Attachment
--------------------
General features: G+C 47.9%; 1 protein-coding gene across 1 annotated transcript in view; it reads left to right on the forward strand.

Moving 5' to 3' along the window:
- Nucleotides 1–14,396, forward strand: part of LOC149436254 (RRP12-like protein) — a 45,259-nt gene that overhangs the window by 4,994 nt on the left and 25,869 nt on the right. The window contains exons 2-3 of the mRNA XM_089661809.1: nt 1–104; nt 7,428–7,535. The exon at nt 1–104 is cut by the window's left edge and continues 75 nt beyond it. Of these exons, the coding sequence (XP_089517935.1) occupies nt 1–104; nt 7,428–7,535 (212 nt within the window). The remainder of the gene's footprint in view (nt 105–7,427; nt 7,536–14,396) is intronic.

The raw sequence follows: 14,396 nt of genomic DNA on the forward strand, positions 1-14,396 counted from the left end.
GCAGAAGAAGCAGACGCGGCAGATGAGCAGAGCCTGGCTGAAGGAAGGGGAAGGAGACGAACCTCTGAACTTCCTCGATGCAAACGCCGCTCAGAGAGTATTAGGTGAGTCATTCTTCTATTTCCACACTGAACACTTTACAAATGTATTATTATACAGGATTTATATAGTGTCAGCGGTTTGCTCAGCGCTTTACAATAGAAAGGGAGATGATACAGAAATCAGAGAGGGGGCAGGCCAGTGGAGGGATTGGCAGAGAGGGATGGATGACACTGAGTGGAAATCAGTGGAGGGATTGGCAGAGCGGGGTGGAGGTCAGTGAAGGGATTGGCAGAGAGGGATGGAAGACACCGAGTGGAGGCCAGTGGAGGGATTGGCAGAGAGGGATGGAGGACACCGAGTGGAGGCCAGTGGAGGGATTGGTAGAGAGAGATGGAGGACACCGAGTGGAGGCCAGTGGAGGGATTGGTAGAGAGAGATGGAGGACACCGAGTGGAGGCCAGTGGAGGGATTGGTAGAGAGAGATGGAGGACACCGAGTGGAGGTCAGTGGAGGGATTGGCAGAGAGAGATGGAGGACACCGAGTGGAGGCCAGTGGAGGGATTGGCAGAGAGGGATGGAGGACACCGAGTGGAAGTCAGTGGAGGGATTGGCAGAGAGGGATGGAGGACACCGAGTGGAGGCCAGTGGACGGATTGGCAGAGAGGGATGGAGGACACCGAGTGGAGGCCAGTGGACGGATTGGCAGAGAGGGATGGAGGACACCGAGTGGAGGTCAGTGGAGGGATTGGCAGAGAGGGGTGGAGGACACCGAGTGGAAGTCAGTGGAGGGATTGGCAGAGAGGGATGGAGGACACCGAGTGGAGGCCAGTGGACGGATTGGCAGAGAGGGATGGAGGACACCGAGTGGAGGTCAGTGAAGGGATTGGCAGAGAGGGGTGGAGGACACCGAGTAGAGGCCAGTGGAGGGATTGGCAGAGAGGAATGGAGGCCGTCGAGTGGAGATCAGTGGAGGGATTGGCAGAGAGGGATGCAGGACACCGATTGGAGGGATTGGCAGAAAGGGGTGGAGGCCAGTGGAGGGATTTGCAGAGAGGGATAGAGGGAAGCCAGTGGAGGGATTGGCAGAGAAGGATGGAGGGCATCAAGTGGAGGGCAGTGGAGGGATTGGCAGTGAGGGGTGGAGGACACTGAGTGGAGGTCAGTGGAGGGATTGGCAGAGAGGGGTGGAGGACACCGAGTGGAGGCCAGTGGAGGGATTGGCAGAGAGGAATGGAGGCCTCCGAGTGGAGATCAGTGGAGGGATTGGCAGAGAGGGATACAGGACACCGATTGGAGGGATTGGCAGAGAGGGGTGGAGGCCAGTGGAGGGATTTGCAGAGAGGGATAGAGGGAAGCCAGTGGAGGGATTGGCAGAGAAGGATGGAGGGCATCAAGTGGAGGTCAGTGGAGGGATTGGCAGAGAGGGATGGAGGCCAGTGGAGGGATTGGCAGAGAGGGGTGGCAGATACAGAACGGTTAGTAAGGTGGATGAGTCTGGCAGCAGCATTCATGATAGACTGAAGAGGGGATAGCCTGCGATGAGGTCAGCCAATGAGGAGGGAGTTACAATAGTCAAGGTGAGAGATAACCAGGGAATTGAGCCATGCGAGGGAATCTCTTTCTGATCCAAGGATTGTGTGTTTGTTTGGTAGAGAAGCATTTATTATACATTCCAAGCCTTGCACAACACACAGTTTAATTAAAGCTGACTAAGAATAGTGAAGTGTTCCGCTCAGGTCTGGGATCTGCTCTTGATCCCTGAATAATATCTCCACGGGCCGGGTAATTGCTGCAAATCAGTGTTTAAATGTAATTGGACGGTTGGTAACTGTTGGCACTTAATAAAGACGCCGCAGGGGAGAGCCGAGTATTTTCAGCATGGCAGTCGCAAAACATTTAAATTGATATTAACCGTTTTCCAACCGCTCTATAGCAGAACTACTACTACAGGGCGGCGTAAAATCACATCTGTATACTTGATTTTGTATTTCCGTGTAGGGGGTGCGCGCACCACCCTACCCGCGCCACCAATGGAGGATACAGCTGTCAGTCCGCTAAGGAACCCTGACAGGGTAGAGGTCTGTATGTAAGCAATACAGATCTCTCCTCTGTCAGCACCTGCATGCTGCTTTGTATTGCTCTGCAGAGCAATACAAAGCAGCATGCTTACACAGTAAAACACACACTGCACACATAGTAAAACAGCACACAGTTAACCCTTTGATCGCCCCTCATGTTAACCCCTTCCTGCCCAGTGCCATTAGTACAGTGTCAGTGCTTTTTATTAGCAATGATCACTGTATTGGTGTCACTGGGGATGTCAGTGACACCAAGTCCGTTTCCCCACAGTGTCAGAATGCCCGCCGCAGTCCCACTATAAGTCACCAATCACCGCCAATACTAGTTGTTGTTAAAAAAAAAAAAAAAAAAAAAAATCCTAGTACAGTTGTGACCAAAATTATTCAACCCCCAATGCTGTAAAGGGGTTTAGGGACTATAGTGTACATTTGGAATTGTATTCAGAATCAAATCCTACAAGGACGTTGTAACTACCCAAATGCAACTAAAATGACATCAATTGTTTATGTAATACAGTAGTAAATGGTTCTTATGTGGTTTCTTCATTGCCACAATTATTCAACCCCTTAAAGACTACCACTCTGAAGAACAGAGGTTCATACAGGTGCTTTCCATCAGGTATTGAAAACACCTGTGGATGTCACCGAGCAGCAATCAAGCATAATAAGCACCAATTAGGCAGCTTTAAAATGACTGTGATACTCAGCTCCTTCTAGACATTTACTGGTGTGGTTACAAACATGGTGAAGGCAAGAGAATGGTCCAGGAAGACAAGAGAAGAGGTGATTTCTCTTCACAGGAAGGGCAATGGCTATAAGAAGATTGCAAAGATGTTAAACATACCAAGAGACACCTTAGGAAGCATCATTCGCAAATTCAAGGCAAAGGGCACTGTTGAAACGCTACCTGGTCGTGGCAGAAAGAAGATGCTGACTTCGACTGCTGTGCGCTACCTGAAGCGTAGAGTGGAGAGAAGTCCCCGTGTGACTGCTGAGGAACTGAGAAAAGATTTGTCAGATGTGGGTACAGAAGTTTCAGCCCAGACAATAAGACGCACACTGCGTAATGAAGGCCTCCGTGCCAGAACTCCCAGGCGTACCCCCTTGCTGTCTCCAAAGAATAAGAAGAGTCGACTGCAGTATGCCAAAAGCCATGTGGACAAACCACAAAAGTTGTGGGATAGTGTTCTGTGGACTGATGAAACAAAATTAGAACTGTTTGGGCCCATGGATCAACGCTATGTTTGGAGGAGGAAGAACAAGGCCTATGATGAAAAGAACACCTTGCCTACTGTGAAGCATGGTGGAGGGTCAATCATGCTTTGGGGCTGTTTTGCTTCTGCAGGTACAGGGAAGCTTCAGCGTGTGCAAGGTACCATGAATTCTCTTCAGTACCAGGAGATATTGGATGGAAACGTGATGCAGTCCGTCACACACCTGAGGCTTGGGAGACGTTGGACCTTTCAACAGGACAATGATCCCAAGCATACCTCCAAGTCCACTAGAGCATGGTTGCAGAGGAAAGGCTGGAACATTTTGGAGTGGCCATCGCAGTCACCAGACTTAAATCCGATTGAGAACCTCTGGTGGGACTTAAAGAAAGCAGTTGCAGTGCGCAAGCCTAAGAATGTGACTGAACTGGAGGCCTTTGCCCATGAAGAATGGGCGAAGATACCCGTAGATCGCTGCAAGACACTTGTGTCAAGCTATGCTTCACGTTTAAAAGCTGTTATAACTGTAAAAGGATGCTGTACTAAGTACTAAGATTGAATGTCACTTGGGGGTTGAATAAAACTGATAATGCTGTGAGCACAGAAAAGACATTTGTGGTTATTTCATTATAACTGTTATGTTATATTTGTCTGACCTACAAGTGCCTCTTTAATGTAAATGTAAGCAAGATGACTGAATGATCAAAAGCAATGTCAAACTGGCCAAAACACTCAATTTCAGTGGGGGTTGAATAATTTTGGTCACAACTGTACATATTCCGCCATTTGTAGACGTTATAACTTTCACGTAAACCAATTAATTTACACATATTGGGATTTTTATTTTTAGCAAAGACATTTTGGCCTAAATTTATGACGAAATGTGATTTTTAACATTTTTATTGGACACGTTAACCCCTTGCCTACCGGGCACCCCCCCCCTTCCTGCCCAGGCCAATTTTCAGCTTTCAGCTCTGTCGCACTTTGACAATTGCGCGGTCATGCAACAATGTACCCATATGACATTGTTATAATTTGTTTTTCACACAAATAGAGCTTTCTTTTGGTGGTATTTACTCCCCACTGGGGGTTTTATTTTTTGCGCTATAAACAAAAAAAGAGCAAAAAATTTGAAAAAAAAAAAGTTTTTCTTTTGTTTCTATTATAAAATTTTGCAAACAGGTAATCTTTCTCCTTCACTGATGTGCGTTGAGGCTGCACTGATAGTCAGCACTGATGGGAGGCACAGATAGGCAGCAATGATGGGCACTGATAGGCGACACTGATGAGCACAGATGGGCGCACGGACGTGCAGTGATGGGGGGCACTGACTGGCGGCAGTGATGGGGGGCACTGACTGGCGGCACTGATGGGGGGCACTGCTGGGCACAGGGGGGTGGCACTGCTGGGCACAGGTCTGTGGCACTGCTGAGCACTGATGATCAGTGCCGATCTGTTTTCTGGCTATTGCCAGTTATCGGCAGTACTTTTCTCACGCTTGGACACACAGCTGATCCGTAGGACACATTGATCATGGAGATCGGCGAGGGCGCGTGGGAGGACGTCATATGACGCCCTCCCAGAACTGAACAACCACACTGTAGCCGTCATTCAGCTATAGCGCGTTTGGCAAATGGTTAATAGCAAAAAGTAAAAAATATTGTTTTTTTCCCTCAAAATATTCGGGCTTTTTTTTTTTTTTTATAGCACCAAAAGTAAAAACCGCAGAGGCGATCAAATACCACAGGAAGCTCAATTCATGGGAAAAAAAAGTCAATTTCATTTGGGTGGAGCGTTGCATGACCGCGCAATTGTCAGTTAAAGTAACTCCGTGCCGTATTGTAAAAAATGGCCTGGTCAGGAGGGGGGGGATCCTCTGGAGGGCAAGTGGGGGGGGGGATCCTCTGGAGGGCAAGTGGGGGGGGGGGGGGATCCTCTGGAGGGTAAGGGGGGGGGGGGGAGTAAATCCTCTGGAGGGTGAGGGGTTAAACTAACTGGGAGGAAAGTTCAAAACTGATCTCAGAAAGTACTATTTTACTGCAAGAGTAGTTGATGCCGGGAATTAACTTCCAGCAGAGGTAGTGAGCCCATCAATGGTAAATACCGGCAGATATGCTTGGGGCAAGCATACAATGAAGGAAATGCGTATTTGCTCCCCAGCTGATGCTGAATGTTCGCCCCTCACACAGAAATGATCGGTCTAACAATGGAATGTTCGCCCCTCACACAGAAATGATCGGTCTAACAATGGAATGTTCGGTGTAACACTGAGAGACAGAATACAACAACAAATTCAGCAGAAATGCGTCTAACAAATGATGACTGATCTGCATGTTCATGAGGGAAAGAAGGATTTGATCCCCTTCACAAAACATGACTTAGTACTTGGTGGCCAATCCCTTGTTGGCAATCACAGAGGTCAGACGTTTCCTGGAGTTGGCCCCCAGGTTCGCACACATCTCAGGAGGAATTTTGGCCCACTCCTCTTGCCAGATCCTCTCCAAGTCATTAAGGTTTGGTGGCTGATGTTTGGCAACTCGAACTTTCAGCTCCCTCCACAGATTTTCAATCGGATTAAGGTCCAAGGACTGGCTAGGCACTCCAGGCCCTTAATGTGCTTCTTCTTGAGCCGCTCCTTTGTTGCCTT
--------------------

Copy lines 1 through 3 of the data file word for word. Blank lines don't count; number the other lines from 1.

General features: G+C 47.9%; 1 protein-coding gene across 1 annotated transcript in view; it reads left to right on the forward strand.

Moving 5' to 3' along the window:
- Nucleotides 1–14,396, forward strand: part of LOC149436254 (RRP12-like protein) — a 45,259-nt gene that overhangs the window by 4,994 nt on the left and 25,869 nt on the right. The window contains exons 2-3 of the mRNA XM_089661809.1: nt 1–104; nt 7,428–7,535. The exon at nt 1–104 is cut by the window's left edge and continues 75 nt beyond it. Of these exons, the coding sequence (XP_089517935.1) occupies nt 1–104; nt 7,428–7,535 (212 nt within the window). The remainder of the gene's footprint in view (nt 105–7,427; nt 7,536–14,396) is intronic.